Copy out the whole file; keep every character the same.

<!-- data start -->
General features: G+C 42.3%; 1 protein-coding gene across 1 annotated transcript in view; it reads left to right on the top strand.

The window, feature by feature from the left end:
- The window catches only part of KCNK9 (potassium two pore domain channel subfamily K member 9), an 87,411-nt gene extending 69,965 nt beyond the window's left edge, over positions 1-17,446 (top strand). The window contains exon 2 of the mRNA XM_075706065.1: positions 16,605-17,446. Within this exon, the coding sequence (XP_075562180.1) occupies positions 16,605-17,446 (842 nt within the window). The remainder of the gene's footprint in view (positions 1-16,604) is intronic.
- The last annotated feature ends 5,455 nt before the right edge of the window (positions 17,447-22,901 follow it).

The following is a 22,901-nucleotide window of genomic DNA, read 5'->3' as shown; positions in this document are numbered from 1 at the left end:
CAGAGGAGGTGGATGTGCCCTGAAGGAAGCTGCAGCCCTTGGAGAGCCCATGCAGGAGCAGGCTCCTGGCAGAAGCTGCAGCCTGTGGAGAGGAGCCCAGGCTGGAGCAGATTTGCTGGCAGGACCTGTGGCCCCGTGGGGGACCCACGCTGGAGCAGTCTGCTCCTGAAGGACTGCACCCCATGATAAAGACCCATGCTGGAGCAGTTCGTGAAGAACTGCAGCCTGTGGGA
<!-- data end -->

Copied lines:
General features: G+C 42.3%; 1 protein-coding gene across 1 annotated transcript in view; it reads left to right on the top strand.

The window, feature by feature from the left end:
- The window catches only part of KCNK9 (potassium two pore domain channel subfamily K member 9), an 87,411-nt gene extending 69,965 nt beyond the window's left edge, over positions 1-17,446 (top strand). The window contains exon 2 of the mRNA XM_075706065.1: positions 16,605-17,446. Within this exon, the coding sequence (XP_075562180.1) occupies positions 16,605-17,446 (842 nt within the window). The remainder of the gene's footprint in view (positions 1-16,604) is intronic.
- The last annotated feature ends 5,455 nt before the right edge of the window (positions 17,447-22,901 follow it).

The following is a 22,901-nucleotide window of genomic DNA, read 5'->3' as shown; positions in this document are numbered from 1 at the left end:
CAGAGGAGGTGGATGTGCCCTGAAGGAAGCTGCAGCCCTTGGAGAGCCCATGCAGGAGCAGGCTCCTGGCAGAAGCTGCAGCCTGTGGAGAGGAGCCCAGGCTGGAGCAGATTTGCTGGCAGGACCTGTGGCCCCGTGGGGGACCCACGCTGGAGCAGTCTGCTCCTGAAGGACTGCACCCCATGATAAAGACCCATGCTGGAGCAGTTCGTGAAGAACTGCAGCCTGTGGGA